- Location to implement training
- Time and Cost to build metrics to measure the effectiveness of the program
- Personnel to measure and develop metric reports for management
I get it. However, if you think investment rather than cost, it changes the perspective.
Trained sales reps will make more sales and with a higher margin than if you just throw them out into the field. The latter has only one weapon, the price.
Also, the turnover cost is high. A few years ago the statistic I saw showed more than a 50% turnover rate for sales professionals. Not all if from a lack of training but a lot is directly related.
Companies have no problems making requirements from their new salespeople.
- Sales Quotas
- Number of Dials
- Number of Appointments
- Number of sales/week/month
Company New Hires
It seems that with the cost of hiring a salesperson, companies would be more willing to invest in their own profit. The hiring cost is substantial but look at the ongoing costs.
If you use an agency, there is an additional cost associated with the new hire for a specified period of time. And even with their assistance, the company must conduct additional interviews to make sure the person is a fit for the company.
If you do all the hiring in-house, there are many people involved that are either pulled away from their normal duties or are full-time and have a significant salary themselves. There is the testing, the multiple interviews, and the onboarding process. It adds up quickly.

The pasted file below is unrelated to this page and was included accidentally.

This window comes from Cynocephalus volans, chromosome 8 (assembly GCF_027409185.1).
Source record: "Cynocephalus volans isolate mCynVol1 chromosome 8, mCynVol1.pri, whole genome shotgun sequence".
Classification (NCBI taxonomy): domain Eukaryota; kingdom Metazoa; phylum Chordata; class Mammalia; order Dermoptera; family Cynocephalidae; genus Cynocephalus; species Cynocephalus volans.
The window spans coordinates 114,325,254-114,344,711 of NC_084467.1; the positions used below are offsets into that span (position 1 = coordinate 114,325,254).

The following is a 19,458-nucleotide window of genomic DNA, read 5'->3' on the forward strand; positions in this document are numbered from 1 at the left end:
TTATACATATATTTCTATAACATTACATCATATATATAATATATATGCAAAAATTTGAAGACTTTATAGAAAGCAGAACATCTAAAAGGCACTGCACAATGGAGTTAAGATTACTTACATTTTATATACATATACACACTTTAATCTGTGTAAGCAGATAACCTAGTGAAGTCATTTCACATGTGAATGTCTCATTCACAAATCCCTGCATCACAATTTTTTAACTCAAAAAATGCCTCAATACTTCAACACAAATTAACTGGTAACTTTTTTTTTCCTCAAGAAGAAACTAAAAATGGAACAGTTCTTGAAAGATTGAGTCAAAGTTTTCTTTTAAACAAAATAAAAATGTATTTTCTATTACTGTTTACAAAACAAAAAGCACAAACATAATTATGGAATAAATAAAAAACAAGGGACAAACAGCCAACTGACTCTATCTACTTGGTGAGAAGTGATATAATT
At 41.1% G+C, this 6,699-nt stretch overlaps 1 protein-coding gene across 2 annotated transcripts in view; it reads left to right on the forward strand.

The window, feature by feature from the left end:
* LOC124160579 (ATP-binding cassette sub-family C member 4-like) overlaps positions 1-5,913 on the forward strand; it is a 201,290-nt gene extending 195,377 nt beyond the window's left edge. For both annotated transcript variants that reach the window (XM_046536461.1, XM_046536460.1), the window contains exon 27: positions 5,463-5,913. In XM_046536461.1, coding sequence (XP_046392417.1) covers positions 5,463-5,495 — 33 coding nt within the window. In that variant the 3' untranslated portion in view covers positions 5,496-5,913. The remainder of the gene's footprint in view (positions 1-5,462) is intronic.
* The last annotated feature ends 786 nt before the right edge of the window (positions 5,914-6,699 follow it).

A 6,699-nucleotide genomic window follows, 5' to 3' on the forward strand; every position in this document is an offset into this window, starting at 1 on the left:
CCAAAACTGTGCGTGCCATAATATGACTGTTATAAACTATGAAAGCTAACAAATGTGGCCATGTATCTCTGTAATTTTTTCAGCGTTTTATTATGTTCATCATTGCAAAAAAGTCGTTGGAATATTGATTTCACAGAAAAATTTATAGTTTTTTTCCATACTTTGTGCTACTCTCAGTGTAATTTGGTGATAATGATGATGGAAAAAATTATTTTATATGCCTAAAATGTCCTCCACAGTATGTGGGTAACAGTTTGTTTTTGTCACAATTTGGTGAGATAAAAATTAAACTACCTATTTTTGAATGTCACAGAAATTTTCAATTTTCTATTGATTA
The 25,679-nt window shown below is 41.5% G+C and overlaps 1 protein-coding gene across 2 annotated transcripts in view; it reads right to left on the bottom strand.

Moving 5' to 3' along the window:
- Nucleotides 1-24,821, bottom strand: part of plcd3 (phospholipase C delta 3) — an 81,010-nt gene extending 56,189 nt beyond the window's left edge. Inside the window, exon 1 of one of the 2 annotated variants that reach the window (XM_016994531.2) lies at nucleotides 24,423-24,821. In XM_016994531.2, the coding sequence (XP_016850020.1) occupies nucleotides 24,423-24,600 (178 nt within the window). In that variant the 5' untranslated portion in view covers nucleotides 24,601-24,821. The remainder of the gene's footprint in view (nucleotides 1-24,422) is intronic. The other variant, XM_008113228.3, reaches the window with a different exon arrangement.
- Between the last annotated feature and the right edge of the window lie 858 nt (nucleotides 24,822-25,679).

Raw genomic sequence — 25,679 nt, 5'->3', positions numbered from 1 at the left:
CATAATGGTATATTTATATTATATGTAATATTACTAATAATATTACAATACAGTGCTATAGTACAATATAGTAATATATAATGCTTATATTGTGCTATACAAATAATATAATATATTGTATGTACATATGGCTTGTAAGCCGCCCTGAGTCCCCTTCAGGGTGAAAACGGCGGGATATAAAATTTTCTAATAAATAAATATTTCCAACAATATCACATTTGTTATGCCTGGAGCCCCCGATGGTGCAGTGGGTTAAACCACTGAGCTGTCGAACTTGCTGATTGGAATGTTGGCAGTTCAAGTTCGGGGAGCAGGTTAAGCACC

Once a salesperson is hired and placed in the field, they will get paid. Three of the following pay structures cost whether the salesperson is successful or not. Whether he ramps up fast or slow. The last one will cause a considerable turnover rate in today’s market.
- Salary only
- Salary + Commission
- Salary + Bonuses
- Commission only
When you add up the hiring cost and the ongoing expense of having salespeople, how can you not be instrumental in their ongoing success?
What is Minimum Training
When considering training, what is the minimum a company needs to cover? Here is a beginning list to get started.
- Product knowledge – What does it do for the customer.
- Competitive knowledge – What is our competitive advantage?
- Competitor knowledge – Maybe a SWAT analysis after identifying them.
- Time management – How should their time be split for their duties?
- Territory management – A Zip Code is different than 3 states for a territory.
- Appointment setting – Why should the prospect meet with you?
- Conducting/handling meetings with prospects – What are the “need to know” items?
- Prospect research; who, what when where and how? – Do your work!
Without this information, it is hard to succeed at a new company, a new market, or a new industry.
I’d like to expand on much of this in the coming articles, but will leave it for another day.
What is your experience?
Does the company you work for have a training program for their newly hired salespeople?
If so, what is helpful to your success?
Did it cover everything you needed to succeed?
How is it going now?
I’d like to know and include any details you feel free to share.